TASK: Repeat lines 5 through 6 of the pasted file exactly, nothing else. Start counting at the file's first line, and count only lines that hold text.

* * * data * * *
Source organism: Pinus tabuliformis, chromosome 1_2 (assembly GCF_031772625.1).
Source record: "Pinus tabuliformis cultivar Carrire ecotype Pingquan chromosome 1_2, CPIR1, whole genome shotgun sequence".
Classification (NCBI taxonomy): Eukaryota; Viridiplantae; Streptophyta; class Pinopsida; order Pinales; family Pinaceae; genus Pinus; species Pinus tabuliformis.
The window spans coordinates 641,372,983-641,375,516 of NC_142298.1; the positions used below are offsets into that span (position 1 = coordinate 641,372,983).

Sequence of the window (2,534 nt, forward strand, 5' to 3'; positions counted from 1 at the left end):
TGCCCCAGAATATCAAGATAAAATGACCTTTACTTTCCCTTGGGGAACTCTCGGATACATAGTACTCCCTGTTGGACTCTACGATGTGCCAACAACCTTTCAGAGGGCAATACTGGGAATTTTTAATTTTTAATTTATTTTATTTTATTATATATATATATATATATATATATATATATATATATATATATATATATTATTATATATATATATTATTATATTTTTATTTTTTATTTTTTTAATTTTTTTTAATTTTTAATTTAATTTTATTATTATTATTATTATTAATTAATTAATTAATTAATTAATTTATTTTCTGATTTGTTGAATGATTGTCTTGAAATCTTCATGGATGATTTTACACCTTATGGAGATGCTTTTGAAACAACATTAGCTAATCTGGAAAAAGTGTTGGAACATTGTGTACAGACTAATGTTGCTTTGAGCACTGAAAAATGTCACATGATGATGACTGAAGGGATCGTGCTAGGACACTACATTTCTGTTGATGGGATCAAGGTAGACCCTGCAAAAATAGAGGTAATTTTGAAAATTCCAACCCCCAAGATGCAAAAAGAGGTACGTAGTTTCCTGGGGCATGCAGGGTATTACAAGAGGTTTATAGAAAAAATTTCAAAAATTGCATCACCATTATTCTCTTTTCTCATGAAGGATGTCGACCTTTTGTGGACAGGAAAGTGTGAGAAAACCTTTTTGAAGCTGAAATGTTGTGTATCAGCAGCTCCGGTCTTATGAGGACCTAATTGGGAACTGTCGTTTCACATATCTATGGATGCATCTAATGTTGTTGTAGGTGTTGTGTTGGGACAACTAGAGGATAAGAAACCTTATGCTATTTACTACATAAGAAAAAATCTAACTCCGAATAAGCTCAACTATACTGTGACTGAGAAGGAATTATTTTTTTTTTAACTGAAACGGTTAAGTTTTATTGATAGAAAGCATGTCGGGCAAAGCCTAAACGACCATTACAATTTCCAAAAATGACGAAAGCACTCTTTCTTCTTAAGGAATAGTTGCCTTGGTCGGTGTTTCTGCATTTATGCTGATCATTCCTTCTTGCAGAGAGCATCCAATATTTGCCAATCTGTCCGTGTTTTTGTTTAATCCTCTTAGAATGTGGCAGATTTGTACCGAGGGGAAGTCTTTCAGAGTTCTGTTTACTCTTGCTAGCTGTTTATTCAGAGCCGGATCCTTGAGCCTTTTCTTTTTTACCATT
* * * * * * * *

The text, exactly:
Sequence of the window (2,534 nt, forward strand, 5' to 3'; positions counted from 1 at the left end):
TGCCCCAGAATATCAAGATAAAATGACCTTTACTTTCCCTTGGGGAACTCTCGGATACATAGTACTCCCTGTTGGACTCTACGATGTGCCAACAACCTTTCAGAGGGCAATACTGGGAATTTTTAATTTTTAATTTATTTTATTTTATTATATATATATATATATATATATATATATATATATATATATATATATATTATTATATATATATATTATTATATTTTTATTTTTTATTTTTTTAATTTTTTTTAATTTTTAATTTAATTTTATTATTATTATTATTATTAATTAATTAATTAATTAATTAATTTATTTTCTGATTTGTTGAATGATTGTCTTGAAATCTTCATGGATGATTTTACACCTTATGGAGATGCTTTTGAAACAACATTAGCTAATCTGGAAAAAGTGTTGGAACATTGTGTACAGACTAATGTTGCTTTGAGCACTGAAAAATGTCACATGATGATGACTGAAGGGATCGTGCTAGGACACTACATTTCTGTTGATGGGATCAAGGTAGACCCTGCAAAAATAGAGGTAATTTTGAAAATTCCAACCCCCAAGATGCAAAAAGAGGTACGTAGTTTCCTGGGGCATGCAGGGTATTACAAGAGGTTTATAGAAAAAATTTCAAAAATTGCATCACCATTATTCTCTTTTCTCATGAAGGATGTCGACCTTTTGTGGACAGGAAAGTGTGAGAAAACCTTTTTGAAGCTGAAATGTTGTGTATCAGCAGCTCCGGTCTTATGAGGACCTAATTGGGAACTGTCGTTTCACATATCTATGGATGCATCTAATGTTGTTGTAGGTGTTGTGTTGGGACAACTAGAGGATAAGAAACCTTATGCTATTTACTACATAAGAAAAAATCTAACTCCGAATAAGCTCAACTATACTGTGACTGAGAAGGAATTATTTTTTTTTTAACTGAAACGGTTAAGTTTTATTGATAGAAAGCATGTCGGGCAAAGCCTAAACGACCATTACAATTTCCAAAAATGACGAAAGCACTCTTTCTTCTTAAGGAATAGTTGCCTTGGTCGGTGTTTCTGCATTTATGCTGATCATTCCTTCTTGCAGAGAGCATCCAATATTTGCCAATCTGTCCGTGTTTTTGTTTAATCCTCTTAGAATGTGGCAGATTTGTACCGAGGGGAAGTCTTTCAGAGTTCTGTTTACTCTTGCTAGCTGTTTATTCAGAGCCGGATCCTTGAGCCTTTTCTTTTTTACCATT